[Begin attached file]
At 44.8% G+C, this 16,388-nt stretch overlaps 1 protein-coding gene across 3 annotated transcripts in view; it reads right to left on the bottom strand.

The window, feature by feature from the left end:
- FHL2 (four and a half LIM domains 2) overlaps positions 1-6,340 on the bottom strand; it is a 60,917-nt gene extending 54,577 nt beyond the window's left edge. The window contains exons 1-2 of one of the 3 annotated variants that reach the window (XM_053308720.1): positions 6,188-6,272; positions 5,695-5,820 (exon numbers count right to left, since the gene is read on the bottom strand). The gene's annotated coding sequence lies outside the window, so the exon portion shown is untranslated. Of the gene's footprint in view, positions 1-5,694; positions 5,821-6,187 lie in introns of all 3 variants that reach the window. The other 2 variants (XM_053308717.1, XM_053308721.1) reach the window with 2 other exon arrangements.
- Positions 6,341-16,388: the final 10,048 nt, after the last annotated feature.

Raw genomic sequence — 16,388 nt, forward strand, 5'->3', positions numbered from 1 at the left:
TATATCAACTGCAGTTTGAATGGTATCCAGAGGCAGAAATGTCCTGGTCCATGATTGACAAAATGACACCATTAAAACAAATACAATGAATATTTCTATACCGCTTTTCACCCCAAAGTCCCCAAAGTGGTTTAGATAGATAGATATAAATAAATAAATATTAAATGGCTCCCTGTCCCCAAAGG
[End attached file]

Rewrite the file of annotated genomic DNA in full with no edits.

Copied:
At 44.8% G+C, this 16,388-nt stretch overlaps 1 protein-coding gene across 3 annotated transcripts in view; it reads right to left on the bottom strand.

The window, feature by feature from the left end:
- FHL2 (four and a half LIM domains 2) overlaps positions 1-6,340 on the bottom strand; it is a 60,917-nt gene extending 54,577 nt beyond the window's left edge. The window contains exons 1-2 of one of the 3 annotated variants that reach the window (XM_053308720.1): positions 6,188-6,272; positions 5,695-5,820 (exon numbers count right to left, since the gene is read on the bottom strand). The gene's annotated coding sequence lies outside the window, so the exon portion shown is untranslated. Of the gene's footprint in view, positions 1-5,694; positions 5,821-6,187 lie in introns of all 3 variants that reach the window. The other 2 variants (XM_053308717.1, XM_053308721.1) reach the window with 2 other exon arrangements.
- Positions 6,341-16,388: the final 10,048 nt, after the last annotated feature.

Raw genomic sequence — 16,388 nt, forward strand, 5'->3', positions numbered from 1 at the left:
TATATCAACTGCAGTTTGAATGGTATCCAGAGGCAGAAATGTCCTGGTCCATGATTGACAAAATGACACCATTAAAACAAATACAATGAATATTTCTATACCGCTTTTCACCCCAAAGTCCCCAAAGTGGTTTAGATAGATAGATATAAATAAATAAATATTAAATGGCTCCCTGTCCCCAAAGG